Valls’s defence of Daoud has a noble ring, but his commitment to intellectual freedom is highly selective. In late January, a week before Daoud’s editorial appeared in Le Monde, Valls denounced Jean-Louis Bianco, the president of the Observatoire de la laïcité, for signing a letter calling for French unity against terrorism after the November attacks. Among the other, more than 80 signatories was the Collective Against Islamophobia in France, an anti-racist group Valls accused of having links to the Muslim Brotherhood. ‘One can't sign appeals, including those that condemn terrorism, with organisations that I consider participants in a foul atmosphere,’ Valls said. In January, he declared at a conference organised by the Conseil Representatif des Institutions Juives en France – an umbrella organisation of Jewish groups that has been an unswerving ally of the Israeli government – that he would not permit a group of pro-Palestinian demonstrators to hold a protest in Paris when the Bat Sheva dance company performed at the Paris Opera. French Jewish supporters of Israel encountered no such obstacles when they came out onto the streets in defence of the Gaza war in the summer of 2014. This double standard has done little to improve the dismal state of Muslim-Jewish relations in France.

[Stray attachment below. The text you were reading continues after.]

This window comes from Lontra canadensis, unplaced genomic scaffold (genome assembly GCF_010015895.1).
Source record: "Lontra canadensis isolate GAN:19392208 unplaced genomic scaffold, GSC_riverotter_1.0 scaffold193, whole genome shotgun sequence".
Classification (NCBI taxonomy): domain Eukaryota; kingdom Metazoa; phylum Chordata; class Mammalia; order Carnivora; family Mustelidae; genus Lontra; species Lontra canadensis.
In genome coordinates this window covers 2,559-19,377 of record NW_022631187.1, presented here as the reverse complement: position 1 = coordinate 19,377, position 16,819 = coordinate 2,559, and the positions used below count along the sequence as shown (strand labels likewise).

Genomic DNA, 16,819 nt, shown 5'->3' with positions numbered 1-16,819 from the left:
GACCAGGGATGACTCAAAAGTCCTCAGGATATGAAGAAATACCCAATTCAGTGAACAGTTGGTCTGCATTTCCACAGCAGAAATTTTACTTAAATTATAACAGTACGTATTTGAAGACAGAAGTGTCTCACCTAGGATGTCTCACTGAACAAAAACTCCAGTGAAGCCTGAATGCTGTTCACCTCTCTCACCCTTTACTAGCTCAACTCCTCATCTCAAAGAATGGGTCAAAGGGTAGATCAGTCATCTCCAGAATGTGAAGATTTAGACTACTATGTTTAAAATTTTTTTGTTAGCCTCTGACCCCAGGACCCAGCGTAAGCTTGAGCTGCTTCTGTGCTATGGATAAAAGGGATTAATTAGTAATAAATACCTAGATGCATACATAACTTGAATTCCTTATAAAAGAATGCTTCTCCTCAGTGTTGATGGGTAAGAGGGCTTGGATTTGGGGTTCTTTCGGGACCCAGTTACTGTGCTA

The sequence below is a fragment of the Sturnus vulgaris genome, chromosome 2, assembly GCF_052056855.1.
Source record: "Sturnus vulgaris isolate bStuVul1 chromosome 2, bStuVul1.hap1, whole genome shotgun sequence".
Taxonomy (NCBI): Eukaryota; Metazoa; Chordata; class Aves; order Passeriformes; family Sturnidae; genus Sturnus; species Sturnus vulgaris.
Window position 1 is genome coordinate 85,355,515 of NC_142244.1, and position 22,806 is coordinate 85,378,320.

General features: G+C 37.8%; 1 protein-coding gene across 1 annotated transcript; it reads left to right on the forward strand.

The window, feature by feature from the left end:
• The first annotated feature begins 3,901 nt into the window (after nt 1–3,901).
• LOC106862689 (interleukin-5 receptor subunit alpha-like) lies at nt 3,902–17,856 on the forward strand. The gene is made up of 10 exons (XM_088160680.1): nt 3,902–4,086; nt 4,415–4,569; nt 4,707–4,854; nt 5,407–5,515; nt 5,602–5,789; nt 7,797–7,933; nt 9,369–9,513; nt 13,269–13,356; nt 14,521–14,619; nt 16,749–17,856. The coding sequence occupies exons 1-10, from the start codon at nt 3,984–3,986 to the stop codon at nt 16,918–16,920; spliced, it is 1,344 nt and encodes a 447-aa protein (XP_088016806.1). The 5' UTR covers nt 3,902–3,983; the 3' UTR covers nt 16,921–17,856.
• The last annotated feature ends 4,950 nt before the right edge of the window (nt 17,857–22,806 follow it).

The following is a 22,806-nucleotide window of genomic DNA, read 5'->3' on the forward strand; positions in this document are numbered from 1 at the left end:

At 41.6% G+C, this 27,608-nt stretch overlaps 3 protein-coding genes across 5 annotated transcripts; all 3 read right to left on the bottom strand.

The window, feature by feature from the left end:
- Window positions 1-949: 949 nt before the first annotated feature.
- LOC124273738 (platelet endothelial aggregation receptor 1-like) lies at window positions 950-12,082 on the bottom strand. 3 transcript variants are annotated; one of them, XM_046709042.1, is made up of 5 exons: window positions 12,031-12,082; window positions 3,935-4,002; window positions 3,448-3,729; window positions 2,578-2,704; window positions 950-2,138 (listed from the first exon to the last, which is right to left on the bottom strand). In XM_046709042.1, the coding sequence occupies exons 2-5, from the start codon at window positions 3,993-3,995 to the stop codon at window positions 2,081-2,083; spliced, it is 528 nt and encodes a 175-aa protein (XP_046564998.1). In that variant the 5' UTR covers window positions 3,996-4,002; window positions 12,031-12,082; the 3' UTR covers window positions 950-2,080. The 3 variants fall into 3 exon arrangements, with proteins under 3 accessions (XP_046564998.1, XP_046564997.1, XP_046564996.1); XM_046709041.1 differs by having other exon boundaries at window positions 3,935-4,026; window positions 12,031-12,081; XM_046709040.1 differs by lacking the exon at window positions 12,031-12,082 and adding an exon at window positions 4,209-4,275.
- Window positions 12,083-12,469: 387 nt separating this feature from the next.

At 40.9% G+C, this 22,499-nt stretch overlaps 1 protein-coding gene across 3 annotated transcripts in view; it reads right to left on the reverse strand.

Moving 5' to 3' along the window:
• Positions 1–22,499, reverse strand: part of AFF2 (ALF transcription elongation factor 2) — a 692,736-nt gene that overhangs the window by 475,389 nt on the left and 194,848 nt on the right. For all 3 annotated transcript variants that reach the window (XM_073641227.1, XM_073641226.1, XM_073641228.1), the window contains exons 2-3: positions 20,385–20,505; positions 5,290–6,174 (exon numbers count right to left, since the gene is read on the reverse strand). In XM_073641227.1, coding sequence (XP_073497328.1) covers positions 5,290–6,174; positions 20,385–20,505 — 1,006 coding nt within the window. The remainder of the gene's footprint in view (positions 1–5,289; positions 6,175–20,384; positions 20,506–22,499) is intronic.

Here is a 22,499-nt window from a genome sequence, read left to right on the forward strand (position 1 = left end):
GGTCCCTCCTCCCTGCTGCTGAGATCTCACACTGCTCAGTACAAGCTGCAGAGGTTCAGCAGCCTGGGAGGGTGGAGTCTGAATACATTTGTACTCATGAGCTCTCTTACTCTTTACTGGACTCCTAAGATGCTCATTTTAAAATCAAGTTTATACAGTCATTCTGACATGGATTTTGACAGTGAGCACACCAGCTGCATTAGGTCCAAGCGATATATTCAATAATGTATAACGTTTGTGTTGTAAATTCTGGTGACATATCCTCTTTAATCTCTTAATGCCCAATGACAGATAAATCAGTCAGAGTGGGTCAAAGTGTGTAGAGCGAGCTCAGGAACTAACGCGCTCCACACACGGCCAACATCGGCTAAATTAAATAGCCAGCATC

Valls has also been behind the increasingly punitive security measures in France, such as the extension of the emergency law – he told an interviewer on the BBC that it should remain in effect indefinitely, or until the Islamic State is completely liquidated – and the ‘décheance de la nationalité’, an amendment to the Constitution that would strip binational French citizens implicated in terrorism of their nationality. Not only does the décheance create two categories of citizenship – something not seen in France since Vichy – but it implies that the blame for French jihadism, which is very much homegrown, a product of the banlieues and provincial towns, can be shifted onto countries that France once ruled on the other side of the Mediterranean. Valls, it seems, would like to exonerate France of responsibility for ‘its’ Muslims, while adopting the cause of North African critics of Islamism like Kamel Daoud, as if the Mediterranean separating France and Algeria were ‘like the Seine running through Paris’, in the words of an old colonial slogan.

Valls's embrace is hardly fatal. Daoud is a brave and resilient man who writes for no one but himself. But it is a sobering reminder that language is not simply ‘vacated property’. It is also ‘war booty’, as Yacine wrote, in a borderless clash over words, fantasies and interests – over the meanings of Islam, freedom and security. As Valls sang Daoud’s praises, I thought of the book that Ferhat Abbas, an Algerian nationalist leader, wrote about the betrayal of his country’s revolution: A Confiscated Independence. Once again, Kamel Daoud will have to fight for his.